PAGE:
At least MacMullen is an actual historian, being an eminent Classicist and emeritus professor of history at Yale. But he has also been criticised for a degree of anti-Christian bias and for cherry-picking his evidence on the topic of Christian attitudes to pagan learning. This can be demonstrated by comparing his examples in the quote Babinski gives to the multiple quotes from the Christian writers I give and cite above. Again, he refers to some bishops etc. who made plain that Plato and Aristotle were a great danger to Christian souls, but fails to even mention that many others argued precisely the opposite, as we’ve seen. Or that it was the latter who won the debate on this issue.
The claim that “institutions of higher learning had been largely destroyed”, however, is not just referring to selective evidence, it’s total nonsense. There was no closure of schools in Alexandria and, as I’ve noted above by reference to the plethora of pagan philosophers who flourished there, philosophy and proto-science were studied there by both pagans and Christians right up until the Arab conquest in 641 AD. For example, John Philoponus (490-570 AD) was writing numerous commentaries on Aristotle and Proclus and refuting Aristotle’s claims about the speeds of falling bodies there in the later sixth century, well after Justinian’s time.
The claim that “institutions of higher learning” in Athens were closed seems to refer to the closing of the Neo-Platonic academy of Porphyry – closed on order of the Emperor because it was vehemently anti-Christian, not because of any hatred of philosophy per se. Other academies continued to flourish not just in Alexandria but also in Antioch, Ephesus and in Constantinople itself. Plato, Aristotle and their many successors were taught in all of these schools, as they were in the great Nestorian Christian centres of learning outside of the Roman Empire. Nestorian monks at the great academies of Nisibis and Jundishapur translated key works of Greek philosophy and proto-science into Syriac and it was from them that Muslim scholars got these works and translated them into Arabic. This was the path – via Christian monks and Muslim falasifa – by which most of these works found their way back to Europe in the Middle Ages, sparking a revolution in thought that saw the rise of the medieval universities and the foundations of the later Scientific Revolution.
Babinski tried a few more comments but they generally drifted further and further from anything relevant to what I had said and so I didn’t bother posting them to my “Atheistically Speaking” blog post. One railed against:
“Christians seeking to persecute, outlaw, incite riots and violence against pagans, Jews and even fellow Christians; and also how Christian lambs, with the help of Christian Emperors, soon turned into lions, and how they eventually outlawed any Christian view other than the Trinity because all others are “insane” and must face the Emperor’s wrath.”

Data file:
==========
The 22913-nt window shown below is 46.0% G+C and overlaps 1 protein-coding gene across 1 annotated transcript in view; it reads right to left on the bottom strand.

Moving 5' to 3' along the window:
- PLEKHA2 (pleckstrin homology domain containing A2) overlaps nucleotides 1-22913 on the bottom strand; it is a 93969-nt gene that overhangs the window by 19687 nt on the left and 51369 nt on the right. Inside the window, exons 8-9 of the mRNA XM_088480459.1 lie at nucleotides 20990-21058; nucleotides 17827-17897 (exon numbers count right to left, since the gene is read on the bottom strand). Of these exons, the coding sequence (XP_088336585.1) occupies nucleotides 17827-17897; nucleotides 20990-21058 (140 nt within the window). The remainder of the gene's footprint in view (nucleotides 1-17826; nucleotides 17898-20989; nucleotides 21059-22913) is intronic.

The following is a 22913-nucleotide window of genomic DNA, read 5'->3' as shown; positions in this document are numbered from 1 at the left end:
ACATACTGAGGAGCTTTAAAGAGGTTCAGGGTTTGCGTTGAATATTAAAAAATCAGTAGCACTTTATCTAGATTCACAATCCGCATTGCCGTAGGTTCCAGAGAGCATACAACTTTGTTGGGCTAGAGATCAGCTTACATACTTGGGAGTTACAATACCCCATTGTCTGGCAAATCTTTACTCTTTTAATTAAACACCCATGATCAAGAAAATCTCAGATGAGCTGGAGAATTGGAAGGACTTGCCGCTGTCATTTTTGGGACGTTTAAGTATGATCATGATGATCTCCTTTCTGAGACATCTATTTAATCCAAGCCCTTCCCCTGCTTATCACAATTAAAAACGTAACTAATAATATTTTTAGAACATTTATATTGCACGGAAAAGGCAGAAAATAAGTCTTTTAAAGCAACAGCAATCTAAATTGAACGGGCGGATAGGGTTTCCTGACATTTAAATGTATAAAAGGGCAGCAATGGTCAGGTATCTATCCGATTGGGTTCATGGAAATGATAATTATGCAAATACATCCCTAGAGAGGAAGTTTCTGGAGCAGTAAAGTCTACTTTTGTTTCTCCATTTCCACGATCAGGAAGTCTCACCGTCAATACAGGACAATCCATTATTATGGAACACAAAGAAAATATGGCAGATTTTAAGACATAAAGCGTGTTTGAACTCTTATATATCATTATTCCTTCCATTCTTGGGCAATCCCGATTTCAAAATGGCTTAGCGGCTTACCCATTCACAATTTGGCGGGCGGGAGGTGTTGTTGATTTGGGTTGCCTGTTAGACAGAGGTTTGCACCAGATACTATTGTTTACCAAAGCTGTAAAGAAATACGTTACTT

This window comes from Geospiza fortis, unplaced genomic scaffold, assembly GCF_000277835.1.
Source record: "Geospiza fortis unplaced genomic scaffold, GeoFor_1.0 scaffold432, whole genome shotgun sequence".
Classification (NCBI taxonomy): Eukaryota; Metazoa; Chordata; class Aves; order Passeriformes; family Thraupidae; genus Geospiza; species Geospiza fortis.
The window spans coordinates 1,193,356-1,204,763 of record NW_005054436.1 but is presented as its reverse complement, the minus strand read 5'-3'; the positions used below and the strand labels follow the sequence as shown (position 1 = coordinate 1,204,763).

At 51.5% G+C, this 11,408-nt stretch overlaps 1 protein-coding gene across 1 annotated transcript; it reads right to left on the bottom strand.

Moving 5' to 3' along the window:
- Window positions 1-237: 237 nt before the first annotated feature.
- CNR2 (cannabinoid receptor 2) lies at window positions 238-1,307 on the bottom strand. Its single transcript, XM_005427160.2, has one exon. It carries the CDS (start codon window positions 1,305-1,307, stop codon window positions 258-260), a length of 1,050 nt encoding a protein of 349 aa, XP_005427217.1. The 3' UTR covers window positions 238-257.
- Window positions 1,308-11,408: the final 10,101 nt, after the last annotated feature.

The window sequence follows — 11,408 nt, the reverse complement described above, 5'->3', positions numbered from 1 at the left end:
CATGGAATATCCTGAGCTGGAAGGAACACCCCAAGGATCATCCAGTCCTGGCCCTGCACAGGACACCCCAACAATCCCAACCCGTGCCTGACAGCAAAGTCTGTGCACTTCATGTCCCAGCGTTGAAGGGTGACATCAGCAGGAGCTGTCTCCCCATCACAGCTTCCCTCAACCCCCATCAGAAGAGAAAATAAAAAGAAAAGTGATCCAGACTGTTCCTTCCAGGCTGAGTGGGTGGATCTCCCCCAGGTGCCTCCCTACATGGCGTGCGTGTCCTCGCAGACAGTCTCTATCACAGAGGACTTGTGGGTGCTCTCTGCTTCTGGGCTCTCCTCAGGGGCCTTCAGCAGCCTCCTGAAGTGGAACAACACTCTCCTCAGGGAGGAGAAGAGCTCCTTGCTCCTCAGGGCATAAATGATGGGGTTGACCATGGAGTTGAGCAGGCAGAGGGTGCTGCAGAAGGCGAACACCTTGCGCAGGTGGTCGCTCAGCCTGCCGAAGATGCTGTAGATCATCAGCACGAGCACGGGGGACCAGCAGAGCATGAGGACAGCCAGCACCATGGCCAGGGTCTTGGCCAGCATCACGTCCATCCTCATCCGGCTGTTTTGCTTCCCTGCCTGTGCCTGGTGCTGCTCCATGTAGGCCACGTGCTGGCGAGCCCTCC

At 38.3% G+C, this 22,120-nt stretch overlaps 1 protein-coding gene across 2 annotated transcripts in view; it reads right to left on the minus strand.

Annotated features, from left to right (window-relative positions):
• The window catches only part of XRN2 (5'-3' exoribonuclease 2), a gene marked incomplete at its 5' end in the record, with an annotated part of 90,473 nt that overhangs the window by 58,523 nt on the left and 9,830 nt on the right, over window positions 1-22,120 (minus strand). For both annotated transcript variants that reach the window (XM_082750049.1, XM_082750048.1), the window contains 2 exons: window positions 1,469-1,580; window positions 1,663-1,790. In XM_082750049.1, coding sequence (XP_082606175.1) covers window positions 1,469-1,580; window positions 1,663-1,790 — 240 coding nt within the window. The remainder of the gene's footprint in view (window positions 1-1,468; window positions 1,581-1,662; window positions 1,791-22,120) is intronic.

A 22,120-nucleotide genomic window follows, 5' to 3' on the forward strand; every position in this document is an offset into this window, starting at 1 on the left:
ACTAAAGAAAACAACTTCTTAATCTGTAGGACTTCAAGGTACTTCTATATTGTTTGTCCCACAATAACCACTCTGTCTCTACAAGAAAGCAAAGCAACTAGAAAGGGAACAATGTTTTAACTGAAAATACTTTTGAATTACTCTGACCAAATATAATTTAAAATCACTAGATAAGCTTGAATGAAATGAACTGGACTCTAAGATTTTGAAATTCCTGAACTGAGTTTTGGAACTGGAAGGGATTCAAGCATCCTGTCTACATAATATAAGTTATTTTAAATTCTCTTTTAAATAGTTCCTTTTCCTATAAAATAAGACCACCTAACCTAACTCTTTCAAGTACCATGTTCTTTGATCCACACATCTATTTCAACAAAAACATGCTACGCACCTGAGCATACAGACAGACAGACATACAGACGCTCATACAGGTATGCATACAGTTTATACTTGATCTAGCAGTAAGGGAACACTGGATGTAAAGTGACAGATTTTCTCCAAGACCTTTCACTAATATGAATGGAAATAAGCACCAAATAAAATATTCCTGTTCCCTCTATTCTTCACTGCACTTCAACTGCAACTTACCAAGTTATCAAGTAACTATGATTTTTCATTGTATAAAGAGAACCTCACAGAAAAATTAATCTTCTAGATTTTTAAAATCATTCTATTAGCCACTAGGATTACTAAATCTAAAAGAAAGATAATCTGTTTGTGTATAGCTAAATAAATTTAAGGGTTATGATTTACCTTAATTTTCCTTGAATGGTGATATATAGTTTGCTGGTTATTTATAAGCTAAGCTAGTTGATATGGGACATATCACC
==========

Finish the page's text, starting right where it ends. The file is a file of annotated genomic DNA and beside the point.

Exactly why Babinski is so upset by Christians persecuting fellow Christians many centuries ago I have no idea. But incidents of actual violence against pagans were extremely rare. The switching of Imperial patronage to Christianity meant that the pagan cults began to dwindle remarkably rapidly in the fourth century. The old Imperial cults of the traditional Gero-Roman pantheon had been challenged by rival, foreign cults for centuries and Aurelian had recognised the need for a revitalised central religion when he made the cult of Sol Invictus, the “Unconquered Sun”, the state religion in around 274 AD. After Constantine’s conversion to Christianity c. 312 AD the pagan sects declined still further as the big money flowed to the new faith; so much so that when Julian tried to reverse the trend during his short reign (361-363 AD) his attempts failed totally. He himself writes ruefully of his visit to the famous grove of Apollo at Antioch in 362 AD and how he imagined the renowned pagan rites there:
” [I] imagined in my own mind the sort of procession it would be, like a man seeing visions in a dream, beasts for sacrifice, libations, choruses in honour of the god, incense, and the youths of your city there surrounding the shrine, their souls adorned with all holiness and themselves attired in white and splendid raiment”
Instead the emperor was met by one old priest who came to the increasingly dilapidated temple with a single goose from his garden as a paltry sacrifice. Not much violence was needed – paganism was dying of natural causes as people turned to the newly favoured faith of Christianity.
And while some people try to claim that this decline was caused by active persecution by Christian emperors, this is not supported by the evidence. Christian imperial edicts about paganism came to ban public worship and state sponsorship of pagan rites, but pagans themselves were allowed to worship privately and hold whatever beliefs they wanted. And we know this because we have plenty of works by pagans in this period – they were hardly disguising their beliefs. And while we have plenty of evidence of books by “heretical” Christians being burned and of “heretics” being actively persecuted, we have nothing of the sort for pagans. On the contrary, Christian apologists used the fact that their faith didn’t persecute pagans the way pagans had persecuted Christians as an argument for the superiority of their faith. Gregory of Nazianus asked “Have the Christians ever inflicted on your people anything similar to what you have so often inflicted on us?” And John Chrysostom declared “No Christian emperor could ever issue decrees against you such as the devil-worshippers issued against us.” This is not because Christians in this period were nice people, but rather because paganism declined so greatly and so rapidly over the course of the fourth century that it simply wasn’t worth the effort.